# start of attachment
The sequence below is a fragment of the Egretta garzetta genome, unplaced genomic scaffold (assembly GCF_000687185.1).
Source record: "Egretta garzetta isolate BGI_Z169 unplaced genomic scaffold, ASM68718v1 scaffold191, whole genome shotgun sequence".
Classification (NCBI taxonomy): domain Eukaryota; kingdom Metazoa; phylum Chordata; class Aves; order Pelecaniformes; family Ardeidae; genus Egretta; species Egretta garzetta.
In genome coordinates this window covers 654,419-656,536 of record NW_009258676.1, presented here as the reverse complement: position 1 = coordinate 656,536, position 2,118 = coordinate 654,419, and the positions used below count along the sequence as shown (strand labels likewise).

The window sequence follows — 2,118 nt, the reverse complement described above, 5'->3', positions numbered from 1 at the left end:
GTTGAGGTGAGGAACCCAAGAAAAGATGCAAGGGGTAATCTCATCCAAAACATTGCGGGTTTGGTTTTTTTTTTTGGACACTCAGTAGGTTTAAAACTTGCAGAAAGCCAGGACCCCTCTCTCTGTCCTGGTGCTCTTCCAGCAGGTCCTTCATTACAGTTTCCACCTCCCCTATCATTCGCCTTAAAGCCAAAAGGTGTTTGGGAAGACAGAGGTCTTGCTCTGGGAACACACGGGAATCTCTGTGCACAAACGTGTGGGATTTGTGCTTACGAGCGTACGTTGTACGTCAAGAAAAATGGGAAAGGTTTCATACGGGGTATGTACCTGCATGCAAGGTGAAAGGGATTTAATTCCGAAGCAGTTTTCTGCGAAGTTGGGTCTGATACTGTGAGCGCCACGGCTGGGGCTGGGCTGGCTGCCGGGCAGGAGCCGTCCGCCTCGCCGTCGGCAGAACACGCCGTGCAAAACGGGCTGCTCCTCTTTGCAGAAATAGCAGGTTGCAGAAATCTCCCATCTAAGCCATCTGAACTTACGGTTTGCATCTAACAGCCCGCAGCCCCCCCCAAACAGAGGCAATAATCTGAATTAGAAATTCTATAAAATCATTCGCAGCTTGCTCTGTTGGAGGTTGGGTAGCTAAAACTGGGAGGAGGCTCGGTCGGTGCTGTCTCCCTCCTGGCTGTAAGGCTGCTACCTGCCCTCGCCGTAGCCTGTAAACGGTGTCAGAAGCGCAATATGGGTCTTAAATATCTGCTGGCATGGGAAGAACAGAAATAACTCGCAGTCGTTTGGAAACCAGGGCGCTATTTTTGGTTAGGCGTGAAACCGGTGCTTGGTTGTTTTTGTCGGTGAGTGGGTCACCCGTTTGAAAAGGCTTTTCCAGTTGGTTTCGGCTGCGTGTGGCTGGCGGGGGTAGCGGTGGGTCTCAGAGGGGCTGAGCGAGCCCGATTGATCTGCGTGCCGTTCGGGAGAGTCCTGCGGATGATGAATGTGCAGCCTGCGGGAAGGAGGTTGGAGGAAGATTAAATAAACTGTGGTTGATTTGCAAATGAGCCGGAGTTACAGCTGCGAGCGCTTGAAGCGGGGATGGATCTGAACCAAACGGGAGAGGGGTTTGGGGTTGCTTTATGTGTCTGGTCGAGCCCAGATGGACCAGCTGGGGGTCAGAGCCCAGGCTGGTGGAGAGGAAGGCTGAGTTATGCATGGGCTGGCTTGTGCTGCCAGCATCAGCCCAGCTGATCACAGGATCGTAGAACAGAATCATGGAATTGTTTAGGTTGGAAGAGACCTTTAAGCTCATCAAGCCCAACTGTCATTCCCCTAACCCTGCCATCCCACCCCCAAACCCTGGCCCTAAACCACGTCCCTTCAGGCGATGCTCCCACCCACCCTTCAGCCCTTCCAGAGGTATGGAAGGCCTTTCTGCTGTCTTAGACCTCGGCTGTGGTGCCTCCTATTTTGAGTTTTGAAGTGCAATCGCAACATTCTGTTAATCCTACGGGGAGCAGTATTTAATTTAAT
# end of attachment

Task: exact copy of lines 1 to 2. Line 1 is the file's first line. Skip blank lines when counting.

The sequence below is a fragment of the Egretta garzetta genome, unplaced genomic scaffold (assembly GCF_000687185.1).
Source record: "Egretta garzetta isolate BGI_Z169 unplaced genomic scaffold, ASM68718v1 scaffold191, whole genome shotgun sequence".